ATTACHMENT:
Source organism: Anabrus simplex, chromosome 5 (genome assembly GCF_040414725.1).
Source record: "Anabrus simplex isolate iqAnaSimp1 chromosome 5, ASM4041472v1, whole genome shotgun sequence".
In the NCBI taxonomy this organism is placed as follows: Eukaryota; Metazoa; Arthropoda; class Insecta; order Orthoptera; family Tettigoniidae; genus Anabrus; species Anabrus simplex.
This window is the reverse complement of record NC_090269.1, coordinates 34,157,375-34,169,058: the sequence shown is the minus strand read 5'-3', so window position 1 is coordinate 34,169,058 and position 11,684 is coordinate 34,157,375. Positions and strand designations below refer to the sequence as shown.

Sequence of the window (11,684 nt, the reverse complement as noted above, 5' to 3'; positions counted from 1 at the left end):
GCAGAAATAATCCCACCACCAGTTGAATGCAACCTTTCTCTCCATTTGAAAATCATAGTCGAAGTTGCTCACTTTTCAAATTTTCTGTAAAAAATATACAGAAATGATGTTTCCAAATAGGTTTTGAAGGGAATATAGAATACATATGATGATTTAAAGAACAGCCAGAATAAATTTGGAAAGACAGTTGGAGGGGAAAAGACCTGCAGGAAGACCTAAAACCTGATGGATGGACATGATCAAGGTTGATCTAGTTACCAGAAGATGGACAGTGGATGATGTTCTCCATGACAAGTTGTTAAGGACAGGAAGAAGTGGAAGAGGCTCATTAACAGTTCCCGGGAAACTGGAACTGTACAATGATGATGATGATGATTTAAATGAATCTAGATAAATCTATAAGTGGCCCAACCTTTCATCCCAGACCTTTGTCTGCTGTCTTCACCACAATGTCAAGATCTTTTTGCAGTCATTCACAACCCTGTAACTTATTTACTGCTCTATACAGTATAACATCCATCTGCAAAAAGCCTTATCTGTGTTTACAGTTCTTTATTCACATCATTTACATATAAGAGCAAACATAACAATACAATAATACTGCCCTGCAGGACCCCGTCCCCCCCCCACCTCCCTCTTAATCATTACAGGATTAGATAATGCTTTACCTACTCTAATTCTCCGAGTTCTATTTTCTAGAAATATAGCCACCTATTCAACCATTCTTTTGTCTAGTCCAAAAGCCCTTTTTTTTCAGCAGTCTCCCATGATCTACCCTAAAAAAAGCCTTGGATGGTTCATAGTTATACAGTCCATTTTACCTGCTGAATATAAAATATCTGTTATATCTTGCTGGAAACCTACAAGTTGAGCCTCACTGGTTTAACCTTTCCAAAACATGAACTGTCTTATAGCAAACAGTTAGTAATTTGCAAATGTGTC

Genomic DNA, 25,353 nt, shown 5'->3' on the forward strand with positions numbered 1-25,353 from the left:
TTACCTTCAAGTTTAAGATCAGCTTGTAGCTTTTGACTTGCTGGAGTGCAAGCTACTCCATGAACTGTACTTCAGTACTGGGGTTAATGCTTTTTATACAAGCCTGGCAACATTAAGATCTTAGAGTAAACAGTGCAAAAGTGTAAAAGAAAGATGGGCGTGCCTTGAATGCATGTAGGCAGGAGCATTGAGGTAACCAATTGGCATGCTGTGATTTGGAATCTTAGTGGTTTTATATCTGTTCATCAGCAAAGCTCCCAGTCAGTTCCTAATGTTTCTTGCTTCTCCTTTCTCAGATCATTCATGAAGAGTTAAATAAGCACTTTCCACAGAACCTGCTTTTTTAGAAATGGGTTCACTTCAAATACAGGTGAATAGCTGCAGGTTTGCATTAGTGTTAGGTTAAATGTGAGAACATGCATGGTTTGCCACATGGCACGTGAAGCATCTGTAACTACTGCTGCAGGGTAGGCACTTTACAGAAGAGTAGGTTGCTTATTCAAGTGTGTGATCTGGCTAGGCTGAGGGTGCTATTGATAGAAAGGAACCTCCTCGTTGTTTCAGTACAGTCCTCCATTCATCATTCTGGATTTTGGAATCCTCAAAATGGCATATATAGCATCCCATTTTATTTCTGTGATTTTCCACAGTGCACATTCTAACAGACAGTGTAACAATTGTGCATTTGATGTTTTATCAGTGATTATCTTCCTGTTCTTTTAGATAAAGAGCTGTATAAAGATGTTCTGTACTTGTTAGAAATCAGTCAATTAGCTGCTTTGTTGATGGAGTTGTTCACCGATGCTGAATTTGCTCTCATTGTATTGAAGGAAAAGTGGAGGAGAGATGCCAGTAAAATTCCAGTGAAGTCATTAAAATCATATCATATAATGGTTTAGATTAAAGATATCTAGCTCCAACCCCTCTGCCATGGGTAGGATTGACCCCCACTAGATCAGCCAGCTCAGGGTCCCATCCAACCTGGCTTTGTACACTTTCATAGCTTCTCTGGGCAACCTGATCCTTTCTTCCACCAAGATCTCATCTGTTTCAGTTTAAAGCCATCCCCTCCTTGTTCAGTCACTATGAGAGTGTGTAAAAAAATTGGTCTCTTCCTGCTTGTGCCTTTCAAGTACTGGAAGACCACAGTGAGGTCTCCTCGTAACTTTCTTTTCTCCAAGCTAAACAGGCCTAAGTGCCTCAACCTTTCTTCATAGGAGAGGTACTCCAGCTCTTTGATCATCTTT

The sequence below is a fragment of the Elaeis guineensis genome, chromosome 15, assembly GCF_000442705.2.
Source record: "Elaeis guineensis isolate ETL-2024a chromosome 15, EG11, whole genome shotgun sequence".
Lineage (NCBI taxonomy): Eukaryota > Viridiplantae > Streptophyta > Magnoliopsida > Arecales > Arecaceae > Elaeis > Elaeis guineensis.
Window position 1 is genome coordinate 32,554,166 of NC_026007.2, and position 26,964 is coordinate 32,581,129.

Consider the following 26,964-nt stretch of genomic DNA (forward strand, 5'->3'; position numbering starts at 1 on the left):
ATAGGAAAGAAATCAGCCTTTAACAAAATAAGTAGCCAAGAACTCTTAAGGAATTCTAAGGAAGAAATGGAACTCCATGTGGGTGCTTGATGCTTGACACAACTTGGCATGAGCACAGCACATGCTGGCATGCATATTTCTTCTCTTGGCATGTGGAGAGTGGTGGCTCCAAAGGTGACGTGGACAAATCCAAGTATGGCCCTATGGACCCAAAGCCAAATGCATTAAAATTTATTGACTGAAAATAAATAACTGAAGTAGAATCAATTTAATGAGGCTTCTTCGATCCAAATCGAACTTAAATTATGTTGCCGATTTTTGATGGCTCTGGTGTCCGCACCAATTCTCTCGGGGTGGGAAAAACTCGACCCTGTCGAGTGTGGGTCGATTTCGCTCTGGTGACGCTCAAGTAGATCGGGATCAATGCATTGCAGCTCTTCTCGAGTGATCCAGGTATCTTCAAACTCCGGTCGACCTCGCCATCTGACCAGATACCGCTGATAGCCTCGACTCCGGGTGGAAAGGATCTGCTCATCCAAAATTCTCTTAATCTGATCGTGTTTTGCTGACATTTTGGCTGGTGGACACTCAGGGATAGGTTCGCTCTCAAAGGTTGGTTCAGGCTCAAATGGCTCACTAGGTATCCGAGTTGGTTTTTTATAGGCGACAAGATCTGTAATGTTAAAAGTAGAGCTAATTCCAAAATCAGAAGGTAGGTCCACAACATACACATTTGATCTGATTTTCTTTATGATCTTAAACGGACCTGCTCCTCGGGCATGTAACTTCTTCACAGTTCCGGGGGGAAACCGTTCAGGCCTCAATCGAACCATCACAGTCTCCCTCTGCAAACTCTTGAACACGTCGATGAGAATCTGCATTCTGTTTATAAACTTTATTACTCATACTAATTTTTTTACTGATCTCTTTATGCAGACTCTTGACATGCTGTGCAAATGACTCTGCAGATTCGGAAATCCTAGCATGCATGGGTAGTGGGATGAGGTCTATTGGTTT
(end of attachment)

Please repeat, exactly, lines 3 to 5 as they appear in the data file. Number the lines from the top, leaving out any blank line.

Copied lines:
In the NCBI taxonomy this organism is placed as follows: Eukaryota; Metazoa; Arthropoda; class Insecta; order Orthoptera; family Tettigoniidae; genus Anabrus; species Anabrus simplex.
This window is the reverse complement of record NC_090269.1, coordinates 34,157,375-34,169,058: the sequence shown is the minus strand read 5'-3', so window position 1 is coordinate 34,169,058 and position 11,684 is coordinate 34,157,375. Positions and strand designations below refer to the sequence as shown.

Sequence of the window (11,684 nt, the reverse complement as noted above, 5' to 3'; positions counted from 1 at the left end):